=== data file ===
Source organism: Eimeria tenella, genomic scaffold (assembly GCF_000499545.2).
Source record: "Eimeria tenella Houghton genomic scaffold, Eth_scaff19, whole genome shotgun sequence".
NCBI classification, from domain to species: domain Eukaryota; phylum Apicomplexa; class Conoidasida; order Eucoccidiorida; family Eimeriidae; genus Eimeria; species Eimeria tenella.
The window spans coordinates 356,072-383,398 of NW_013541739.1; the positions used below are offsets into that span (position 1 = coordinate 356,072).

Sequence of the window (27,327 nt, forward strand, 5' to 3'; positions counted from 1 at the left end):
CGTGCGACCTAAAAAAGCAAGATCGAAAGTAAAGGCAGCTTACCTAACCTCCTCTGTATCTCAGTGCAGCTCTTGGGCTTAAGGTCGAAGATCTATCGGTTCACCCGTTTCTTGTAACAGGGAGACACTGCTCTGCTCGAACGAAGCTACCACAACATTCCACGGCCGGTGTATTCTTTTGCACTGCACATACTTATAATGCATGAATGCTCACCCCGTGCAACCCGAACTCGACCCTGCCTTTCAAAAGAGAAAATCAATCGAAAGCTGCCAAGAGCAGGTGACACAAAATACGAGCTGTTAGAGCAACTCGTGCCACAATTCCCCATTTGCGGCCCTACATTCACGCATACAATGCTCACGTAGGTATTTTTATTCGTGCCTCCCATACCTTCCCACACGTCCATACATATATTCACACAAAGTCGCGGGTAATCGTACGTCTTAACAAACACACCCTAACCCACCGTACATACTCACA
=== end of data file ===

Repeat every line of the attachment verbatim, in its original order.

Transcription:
Source organism: Eimeria tenella, genomic scaffold (assembly GCF_000499545.2).
Source record: "Eimeria tenella Houghton genomic scaffold, Eth_scaff19, whole genome shotgun sequence".
NCBI classification, from domain to species: domain Eukaryota; phylum Apicomplexa; class Conoidasida; order Eucoccidiorida; family Eimeriidae; genus Eimeria; species Eimeria tenella.
The window spans coordinates 356,072-383,398 of NW_013541739.1; the positions used below are offsets into that span (position 1 = coordinate 356,072).

Sequence of the window (27,327 nt, forward strand, 5' to 3'; positions counted from 1 at the left end):
CGTGCGACCTAAAAAAGCAAGATCGAAAGTAAAGGCAGCTTACCTAACCTCCTCTGTATCTCAGTGCAGCTCTTGGGCTTAAGGTCGAAGATCTATCGGTTCACCCGTTTCTTGTAACAGGGAGACACTGCTCTGCTCGAACGAAGCTACCACAACATTCCACGGCCGGTGTATTCTTTTGCACTGCACATACTTATAATGCATGAATGCTCACCCCGTGCAACCCGAACTCGACCCTGCCTTTCAAAAGAGAAAATCAATCGAAAGCTGCCAAGAGCAGGTGACACAAAATACGAGCTGTTAGAGCAACTCGTGCCACAATTCCCCATTTGCGGCCCTACATTCACGCATACAATGCTCACGTAGGTATTTTTATTCGTGCCTCCCATACCTTCCCACACGTCCATACATATATTCACACAAAGTCGCGGGTAATCGTACGTCTTAACAAACACACCCTAACCCACCGTACATACTCACA